When Rosalie Luo was a freshman and sophomore — she’s a senior now — she was in the Greater Miami Youth Symphony. She played piano and percussion. During that period, she visited Ireland with the symphony.
“I loved Ireland!” she says It changed my life. I didn’t expect it to.”
She especially loved the countryside with the sheep, water and cliffs.
“It’s so different from Miami,” Luo says.
Also different from Miami is China, which she visits in the summer. When she goes to see her grandmother, she usually takes books with her to donate to an elementary school. She says the schools are nice but lacking in resources, especially foreign books.
“My grandmother on my dad’s side, she still farms,” Luo says. “This year I went to a different city, more urban, close to the coast, it’s more touristy. I was teaching English for a week or two weeks. A high school class and middle school.”
She says the experience was interesting – made more so because of the cultural differences.
“They have a lot of rules in place,” she says. “Girls are not allowed to paint their nails or dye their hair. The students aren’t allowed to date. I was talking to the kids and asking them questions about the stuff. They were very shy, very reserved.”
Luo came in with painted nails so the students assumed she was older than they were.
“The students that were my age, they didn’t look my age,” she says. “They looked 15.”
Now that she’s no longer in the youth symphony, she has more time for other creative endeavors. Luo is in IMPACT, a theater company that puts on productions about equality, racism and sexism. She writes plays.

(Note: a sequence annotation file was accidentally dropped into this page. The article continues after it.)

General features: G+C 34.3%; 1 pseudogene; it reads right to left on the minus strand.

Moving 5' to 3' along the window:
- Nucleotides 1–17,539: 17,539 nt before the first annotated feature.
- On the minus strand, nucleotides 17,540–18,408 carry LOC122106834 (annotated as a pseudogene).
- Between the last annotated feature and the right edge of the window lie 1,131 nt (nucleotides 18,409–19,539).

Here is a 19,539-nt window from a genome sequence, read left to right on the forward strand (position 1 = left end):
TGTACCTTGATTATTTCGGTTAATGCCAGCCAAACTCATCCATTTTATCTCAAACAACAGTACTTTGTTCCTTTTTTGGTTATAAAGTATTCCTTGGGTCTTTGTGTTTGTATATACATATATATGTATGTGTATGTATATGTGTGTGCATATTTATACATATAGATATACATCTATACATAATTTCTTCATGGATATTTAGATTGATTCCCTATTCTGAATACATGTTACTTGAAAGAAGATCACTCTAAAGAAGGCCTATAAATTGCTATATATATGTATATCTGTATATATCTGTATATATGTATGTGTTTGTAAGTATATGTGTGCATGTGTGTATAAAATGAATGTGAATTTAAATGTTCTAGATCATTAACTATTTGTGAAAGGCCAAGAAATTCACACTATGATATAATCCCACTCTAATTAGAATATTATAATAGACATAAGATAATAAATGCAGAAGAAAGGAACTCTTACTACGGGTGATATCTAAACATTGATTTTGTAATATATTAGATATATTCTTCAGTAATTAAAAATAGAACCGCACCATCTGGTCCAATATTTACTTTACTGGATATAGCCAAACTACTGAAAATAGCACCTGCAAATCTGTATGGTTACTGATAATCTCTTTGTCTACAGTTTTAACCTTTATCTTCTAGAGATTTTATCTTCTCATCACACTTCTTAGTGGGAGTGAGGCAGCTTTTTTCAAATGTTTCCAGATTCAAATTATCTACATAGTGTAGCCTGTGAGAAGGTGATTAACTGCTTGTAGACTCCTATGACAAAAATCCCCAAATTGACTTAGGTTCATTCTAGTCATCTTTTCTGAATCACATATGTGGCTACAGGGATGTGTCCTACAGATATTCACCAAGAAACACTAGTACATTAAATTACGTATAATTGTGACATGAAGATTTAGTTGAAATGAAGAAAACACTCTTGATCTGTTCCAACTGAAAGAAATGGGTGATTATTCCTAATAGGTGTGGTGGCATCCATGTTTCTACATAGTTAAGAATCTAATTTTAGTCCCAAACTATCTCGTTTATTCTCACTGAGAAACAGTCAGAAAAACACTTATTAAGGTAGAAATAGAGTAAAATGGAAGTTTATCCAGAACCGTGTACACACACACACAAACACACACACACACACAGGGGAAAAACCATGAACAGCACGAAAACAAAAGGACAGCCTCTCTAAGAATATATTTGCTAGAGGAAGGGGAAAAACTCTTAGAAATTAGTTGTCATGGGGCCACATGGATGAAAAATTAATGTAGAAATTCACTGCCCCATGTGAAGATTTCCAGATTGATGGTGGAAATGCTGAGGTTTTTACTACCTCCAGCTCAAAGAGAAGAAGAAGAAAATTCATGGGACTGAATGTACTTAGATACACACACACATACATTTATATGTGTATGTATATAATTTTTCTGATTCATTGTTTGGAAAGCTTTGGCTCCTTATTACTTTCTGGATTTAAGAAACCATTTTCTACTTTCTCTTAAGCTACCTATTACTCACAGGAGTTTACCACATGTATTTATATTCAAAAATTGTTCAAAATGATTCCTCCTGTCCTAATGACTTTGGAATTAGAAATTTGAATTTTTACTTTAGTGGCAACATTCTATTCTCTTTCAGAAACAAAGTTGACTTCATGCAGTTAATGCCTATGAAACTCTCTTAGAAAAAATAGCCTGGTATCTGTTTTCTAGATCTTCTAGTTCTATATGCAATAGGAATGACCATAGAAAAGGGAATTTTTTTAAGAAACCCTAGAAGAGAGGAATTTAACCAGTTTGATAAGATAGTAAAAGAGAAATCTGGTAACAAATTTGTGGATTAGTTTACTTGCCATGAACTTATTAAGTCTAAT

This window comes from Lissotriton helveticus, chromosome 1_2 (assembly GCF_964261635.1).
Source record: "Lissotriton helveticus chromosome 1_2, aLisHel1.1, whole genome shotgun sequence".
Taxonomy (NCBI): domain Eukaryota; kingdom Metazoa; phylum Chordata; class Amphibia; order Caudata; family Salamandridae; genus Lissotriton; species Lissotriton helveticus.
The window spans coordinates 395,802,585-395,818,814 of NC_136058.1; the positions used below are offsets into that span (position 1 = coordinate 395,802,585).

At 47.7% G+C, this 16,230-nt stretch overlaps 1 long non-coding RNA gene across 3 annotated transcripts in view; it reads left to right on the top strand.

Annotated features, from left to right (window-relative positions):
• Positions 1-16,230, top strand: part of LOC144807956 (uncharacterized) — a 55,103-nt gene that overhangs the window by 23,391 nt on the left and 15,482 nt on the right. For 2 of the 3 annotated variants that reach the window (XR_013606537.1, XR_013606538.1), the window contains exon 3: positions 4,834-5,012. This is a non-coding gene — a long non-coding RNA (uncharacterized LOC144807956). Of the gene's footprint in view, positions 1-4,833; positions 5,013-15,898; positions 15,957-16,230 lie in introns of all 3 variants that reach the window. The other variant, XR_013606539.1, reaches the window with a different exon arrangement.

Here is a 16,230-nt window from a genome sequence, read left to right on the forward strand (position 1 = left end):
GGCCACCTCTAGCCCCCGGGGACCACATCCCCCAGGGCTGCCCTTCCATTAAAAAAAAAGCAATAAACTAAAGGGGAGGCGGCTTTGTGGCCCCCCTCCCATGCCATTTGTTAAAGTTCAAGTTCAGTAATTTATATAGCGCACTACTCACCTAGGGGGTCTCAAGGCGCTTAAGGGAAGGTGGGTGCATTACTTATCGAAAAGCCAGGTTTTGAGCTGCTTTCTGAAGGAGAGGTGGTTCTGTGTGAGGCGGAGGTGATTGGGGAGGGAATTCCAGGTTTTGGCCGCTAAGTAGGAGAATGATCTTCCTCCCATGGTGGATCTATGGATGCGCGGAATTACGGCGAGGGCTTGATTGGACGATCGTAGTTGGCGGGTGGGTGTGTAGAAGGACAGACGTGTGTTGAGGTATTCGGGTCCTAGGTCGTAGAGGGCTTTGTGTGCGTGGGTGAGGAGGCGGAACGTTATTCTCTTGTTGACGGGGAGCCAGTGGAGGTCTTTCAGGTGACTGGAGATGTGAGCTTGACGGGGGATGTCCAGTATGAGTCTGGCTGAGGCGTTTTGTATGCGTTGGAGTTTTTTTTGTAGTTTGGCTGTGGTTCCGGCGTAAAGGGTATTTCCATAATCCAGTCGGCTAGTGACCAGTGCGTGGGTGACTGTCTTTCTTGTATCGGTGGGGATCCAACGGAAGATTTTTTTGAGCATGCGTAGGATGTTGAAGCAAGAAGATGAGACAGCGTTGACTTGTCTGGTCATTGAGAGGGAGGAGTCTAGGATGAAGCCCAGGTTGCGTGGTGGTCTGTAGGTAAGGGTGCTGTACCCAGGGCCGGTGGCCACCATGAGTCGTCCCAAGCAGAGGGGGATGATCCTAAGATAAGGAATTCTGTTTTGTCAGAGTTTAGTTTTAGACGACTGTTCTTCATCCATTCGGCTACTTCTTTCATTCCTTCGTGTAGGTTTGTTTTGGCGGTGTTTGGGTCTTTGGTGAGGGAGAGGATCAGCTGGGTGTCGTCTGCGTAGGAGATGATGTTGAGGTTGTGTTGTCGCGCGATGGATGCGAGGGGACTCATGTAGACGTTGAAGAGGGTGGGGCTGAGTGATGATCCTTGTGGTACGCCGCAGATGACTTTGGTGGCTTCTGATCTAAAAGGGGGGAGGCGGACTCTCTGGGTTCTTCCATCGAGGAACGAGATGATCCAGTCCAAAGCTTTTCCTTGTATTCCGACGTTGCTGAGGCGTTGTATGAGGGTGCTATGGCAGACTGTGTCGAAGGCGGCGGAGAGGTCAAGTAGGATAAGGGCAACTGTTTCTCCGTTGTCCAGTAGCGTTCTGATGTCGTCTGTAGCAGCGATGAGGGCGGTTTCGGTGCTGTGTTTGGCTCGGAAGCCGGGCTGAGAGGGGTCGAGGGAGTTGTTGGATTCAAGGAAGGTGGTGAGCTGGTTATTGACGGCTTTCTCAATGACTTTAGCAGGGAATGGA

“I love writing,” she says. “It’s always been one of my favorite things to do.”
Ten to fifteen writers were involved in the play. The actors were students from Coral Reef and Palmetto.
Although she’s not taking a writing class at school this year, she did a summer session at Columbia University after her sophomore year that focused on writing. Before taking the class, she primarily wrote non-fiction.
“It was a small class, 10-12 students,” she says. “At the end I had a huge portfolio. I wrote a lot of fiction and I wrote a lot of plays. I did some comedic writing.”
She’s a good writer — she’s won Silver Keys in the Scholastic contest.
She’s also a good scholar. Luo has been named an AP Scholar with Distinction Award and she is a National Merit Scholarship Qualifying Test Semifinalist.
Luo has been active in debate, Tri M and Model United Nations. She was treasurer of the debate club and then president her junior year. She’s been treasurer of the English Honor Society and is now copresident. She’s also vice president of tutoring for Mu Alpha Theta. In tenth grade, she competed for the Science National Honor Society in Chemithon. The team won second place in the oral section and third place overall.
“I love chemistry,” she says. “I don’t consider myself a science person. I love writing more. Chemistry is different. It felt more like one with the earth. You could learn about everyday things.”
She’s interned at the University of Miami in the psychology department. She was a research assistant and spent much of her time doing data entry. The year before, she interned in business law. At that time she was considering majoring in pre-law in college. Now she’s considering psychology.
Linda Rodriguez Bernfeld